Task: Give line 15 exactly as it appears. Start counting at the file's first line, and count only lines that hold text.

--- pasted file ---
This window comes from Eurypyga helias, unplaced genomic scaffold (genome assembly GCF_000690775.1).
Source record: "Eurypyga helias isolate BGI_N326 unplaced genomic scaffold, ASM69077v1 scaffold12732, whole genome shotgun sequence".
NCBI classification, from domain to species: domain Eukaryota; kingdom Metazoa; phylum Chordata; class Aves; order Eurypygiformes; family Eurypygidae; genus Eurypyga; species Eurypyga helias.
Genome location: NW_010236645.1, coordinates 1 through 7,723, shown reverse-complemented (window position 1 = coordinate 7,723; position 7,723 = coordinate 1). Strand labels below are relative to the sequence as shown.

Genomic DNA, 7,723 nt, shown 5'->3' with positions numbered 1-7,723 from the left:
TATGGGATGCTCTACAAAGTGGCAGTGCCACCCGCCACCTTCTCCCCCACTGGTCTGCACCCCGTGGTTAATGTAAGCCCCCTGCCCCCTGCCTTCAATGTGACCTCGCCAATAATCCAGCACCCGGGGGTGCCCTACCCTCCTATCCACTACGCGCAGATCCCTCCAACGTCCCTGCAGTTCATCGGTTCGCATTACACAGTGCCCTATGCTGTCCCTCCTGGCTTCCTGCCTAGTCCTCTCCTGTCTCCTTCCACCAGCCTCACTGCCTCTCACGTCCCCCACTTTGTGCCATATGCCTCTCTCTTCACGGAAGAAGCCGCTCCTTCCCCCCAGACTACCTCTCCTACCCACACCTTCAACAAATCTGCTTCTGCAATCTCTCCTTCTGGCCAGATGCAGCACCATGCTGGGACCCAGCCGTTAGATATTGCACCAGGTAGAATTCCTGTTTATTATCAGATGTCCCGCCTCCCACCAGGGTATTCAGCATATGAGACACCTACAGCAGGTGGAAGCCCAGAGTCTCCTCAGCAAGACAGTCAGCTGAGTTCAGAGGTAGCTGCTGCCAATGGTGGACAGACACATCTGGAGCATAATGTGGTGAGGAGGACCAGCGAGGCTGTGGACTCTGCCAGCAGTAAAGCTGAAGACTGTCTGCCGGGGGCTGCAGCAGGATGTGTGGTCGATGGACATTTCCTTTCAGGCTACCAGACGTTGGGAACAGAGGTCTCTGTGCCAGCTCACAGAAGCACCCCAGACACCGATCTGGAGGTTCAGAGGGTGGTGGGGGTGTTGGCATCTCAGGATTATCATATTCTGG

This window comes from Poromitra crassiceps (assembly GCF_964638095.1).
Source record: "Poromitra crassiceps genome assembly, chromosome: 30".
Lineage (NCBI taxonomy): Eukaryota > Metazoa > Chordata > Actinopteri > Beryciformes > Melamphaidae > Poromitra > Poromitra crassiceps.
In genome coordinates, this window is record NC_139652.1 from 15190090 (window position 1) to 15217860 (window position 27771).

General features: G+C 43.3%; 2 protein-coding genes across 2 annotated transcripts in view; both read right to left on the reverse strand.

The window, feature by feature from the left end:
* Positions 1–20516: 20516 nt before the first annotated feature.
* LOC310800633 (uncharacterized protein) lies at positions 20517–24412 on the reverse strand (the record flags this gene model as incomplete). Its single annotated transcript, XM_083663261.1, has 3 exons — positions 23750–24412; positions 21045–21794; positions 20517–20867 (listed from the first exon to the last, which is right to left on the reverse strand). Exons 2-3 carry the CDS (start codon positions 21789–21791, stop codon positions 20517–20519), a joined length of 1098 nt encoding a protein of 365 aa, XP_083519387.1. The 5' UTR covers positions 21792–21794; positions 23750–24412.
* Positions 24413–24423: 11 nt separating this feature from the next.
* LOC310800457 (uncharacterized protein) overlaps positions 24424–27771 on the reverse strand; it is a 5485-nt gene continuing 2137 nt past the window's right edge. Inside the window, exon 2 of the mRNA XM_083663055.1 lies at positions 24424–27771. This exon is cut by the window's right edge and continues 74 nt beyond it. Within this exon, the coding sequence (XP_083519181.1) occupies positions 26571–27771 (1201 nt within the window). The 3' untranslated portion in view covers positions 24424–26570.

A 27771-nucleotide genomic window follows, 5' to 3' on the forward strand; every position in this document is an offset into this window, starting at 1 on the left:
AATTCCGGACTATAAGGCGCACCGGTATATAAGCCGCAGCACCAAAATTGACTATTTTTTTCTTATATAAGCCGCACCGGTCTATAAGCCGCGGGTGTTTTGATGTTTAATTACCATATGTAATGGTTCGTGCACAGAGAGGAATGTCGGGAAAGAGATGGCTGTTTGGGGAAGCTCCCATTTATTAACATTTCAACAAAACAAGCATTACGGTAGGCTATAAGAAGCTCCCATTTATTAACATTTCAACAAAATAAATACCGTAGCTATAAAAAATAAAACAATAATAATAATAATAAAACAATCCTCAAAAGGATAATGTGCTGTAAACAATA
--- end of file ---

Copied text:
* Positions 24413–24423: 11 nt separating this feature from the next.